Like many first-generation, low-income students, Rundell Douglas believed that college might be out of reach for him. He excelled at math and science, and dreamed of studying medicine and returning to his native Guyana to improve their health care system. But he had only heard of Ivy League schools and worried about the cost of a college education. Then he became a CDI Scholar.
CDI walked Rundell through the college process, helping him prepare for tests, research colleges, complete applications, and apply for financial aid. Ultimately, he attended Boston College, where he majored in biology and served as a RA. Today, he is the first member of his family to graduate from college, and in the fall he began a Master’s of Public Health program at George Washington University.
Below we talk with Rundell about his college journey.
Before becoming a CDI Scholar, what were your feelings about going to college?
As a first-generation student, I had no source of knowledge about the college process. Confused about approaching the process, I often felt college would not be a possibility. Because the Ivy leagues were the predominant subject of college conversations, I strongly believed those were the options available to me. Also, I was unaware of the cost-effective methods to fund my college career. I strongly believed I would have to go into debt.
What made you interested in applying to the CDI program?
I was pessimistic about the college application process. However, I departed the CDI information session feeling confident about identifying the right campus and securing funds for college through the help of CDI. CDI offered affordable standardized tests preparation, a structured process for college research, and invaluable support from a strong team of counselors. At home, I discussed the meeting with my mother. Her confidence in the program reinforced my decision to apply.
What were you looking forward to about college? Why was it important to you?
I strongly believed in the cliché of college being the best four years of your life and where you meet your lifelong friends. I was ready to step outside of my safe space and experience a new environment. I love getting into the school spirit, so I was excited to attend sports games with my new college family. I was ready to forge meaningful relationships with my professors and friends.
How did the work you did with CDI prepare you for the college process?
I had the impression that the college process would be burdensome and time consuming. However, in working with CDI, I developed an action plan that made the college process balanced and manageable. I completed my essay and standardized testing ahead of schedule. So when I think about it, I did not have a college process during the traditional college process time. I spent most of that time maintaining a strong senior year.
What was your final college choice?
With all the offers considered, I decided on Boston College. Although BC offered a substantial financial package, it was the campus tour that sold me on the school. Sporting a beautiful campus, BC offered space and proximity to the city center. CDI connected me with another Scholar attending BC. Through this connection, I got to explore the city and receive a non-biased student perspective. After returning home from the tour, I had considered all of my top choices and knew that I felt more at home at BC. It offered a new experience in an amazing location.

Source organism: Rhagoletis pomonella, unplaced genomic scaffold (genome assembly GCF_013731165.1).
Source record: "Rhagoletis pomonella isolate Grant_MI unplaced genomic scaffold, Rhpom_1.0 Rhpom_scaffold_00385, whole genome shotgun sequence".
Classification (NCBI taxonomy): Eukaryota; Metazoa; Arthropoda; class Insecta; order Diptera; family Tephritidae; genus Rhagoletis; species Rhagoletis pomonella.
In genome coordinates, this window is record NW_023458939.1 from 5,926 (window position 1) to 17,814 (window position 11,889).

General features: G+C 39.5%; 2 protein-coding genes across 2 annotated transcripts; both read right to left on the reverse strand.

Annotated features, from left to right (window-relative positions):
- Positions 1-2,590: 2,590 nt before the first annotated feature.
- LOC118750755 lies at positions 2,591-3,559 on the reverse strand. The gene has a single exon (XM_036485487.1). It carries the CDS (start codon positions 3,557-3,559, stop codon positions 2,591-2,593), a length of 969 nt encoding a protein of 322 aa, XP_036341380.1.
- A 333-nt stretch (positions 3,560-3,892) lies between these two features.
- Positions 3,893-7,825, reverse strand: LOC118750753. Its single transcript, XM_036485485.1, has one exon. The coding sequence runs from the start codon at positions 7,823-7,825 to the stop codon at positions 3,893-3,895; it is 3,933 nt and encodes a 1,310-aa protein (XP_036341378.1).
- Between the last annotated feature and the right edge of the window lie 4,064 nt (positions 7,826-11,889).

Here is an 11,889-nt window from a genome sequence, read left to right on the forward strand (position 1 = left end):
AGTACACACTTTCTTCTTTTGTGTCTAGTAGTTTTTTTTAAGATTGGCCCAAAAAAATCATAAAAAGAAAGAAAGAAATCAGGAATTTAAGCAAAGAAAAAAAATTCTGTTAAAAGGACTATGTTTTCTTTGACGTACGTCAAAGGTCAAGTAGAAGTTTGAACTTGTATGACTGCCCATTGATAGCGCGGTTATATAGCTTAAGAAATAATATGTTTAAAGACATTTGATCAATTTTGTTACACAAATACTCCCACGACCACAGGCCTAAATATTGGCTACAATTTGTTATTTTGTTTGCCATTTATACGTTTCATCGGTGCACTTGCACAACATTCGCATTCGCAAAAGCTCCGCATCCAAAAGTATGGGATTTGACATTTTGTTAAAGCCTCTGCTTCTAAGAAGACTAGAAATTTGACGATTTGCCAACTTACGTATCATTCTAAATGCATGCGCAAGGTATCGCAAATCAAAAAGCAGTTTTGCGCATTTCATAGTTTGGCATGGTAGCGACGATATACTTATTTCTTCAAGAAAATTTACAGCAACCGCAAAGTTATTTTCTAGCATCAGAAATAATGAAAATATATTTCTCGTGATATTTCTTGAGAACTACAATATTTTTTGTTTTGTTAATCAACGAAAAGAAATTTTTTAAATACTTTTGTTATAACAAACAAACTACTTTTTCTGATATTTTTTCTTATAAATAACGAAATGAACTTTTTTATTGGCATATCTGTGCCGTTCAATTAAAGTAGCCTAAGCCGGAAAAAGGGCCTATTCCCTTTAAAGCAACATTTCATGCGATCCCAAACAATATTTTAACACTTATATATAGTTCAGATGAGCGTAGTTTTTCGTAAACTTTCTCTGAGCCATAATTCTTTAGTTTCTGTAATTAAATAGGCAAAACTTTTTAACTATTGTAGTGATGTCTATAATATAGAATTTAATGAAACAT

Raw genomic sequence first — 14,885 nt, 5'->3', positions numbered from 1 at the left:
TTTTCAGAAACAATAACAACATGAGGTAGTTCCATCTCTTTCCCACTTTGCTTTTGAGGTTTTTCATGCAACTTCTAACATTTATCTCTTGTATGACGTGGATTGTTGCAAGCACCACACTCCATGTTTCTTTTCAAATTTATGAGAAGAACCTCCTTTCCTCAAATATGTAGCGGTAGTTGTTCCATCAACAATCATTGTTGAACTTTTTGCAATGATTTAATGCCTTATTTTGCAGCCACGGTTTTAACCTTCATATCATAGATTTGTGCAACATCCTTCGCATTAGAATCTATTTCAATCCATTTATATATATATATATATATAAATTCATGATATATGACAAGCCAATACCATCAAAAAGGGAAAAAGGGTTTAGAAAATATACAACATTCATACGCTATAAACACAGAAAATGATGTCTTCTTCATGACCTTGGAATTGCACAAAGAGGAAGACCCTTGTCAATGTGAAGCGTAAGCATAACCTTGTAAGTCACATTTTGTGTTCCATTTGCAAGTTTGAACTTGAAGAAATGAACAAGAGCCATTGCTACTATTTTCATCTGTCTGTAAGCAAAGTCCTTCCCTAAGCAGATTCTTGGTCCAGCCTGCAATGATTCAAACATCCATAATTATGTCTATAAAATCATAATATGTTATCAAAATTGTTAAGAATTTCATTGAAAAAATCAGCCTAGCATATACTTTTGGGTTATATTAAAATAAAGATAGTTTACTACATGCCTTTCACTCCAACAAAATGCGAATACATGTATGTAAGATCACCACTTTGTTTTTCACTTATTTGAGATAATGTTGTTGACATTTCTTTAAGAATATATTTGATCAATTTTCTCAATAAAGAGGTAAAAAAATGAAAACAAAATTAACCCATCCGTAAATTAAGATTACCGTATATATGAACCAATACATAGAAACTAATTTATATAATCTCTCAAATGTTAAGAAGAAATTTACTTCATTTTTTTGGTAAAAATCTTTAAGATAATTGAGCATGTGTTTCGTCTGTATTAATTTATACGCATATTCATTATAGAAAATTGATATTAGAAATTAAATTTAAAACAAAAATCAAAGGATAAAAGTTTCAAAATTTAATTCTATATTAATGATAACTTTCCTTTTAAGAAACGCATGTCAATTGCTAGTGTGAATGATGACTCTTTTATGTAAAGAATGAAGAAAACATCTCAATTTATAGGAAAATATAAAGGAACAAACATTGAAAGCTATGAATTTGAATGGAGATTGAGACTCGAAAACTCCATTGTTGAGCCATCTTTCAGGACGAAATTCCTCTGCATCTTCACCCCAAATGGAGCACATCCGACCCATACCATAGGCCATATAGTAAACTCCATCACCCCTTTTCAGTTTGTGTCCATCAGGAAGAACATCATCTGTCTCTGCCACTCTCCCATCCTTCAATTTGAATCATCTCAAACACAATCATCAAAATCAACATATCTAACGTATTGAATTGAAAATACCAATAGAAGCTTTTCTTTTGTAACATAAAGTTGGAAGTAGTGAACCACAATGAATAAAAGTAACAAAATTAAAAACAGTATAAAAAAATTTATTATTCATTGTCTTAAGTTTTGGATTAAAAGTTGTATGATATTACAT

How did the CDI team support you as you went through college?
The team allowed me to explore my new life on my own terms, while also being present to provide support whenever I needed it. They provided guidance on approaching certain professors or departments with any issue I was facing. There were times the counselors served as a reference for a job application, provided feedback on term papers, gave career counseling, and acted as a conversation buddy when I needed to talk.
How did you give back and get involved on campus?
I participated in various clubs where I interacted with a diverse population of students and mentored them in important life skills, ranging from CPR to financial literacy. I was also a Resident Assistant where I worked with first-year students, offering resources and time to guide them in their adjustment to the new environment. The skills that I developed through this position allowed me to effectively advise younger CDI scholars at BC on various matters: selecting the best courses, connecting them with peers in the same field of study, and providing resources to ensure their success.
What was the process of applying to graduate school like?
Although the graduate school process had some hiccups, I was able to reduce the burden by incorporating a few methods from my college process with CDI. This provided sufficient time for me to take multiple tests, write my personal statements, and prepare an excellent profile. CDI offered support by connecting me with other Scholars and friends that had completed a master’s of public health and/or attended a prospective school on my list. They also reviewed my personal statements and offered constructive feedback, and assisted me in taking the appropriate amount of loans for my program.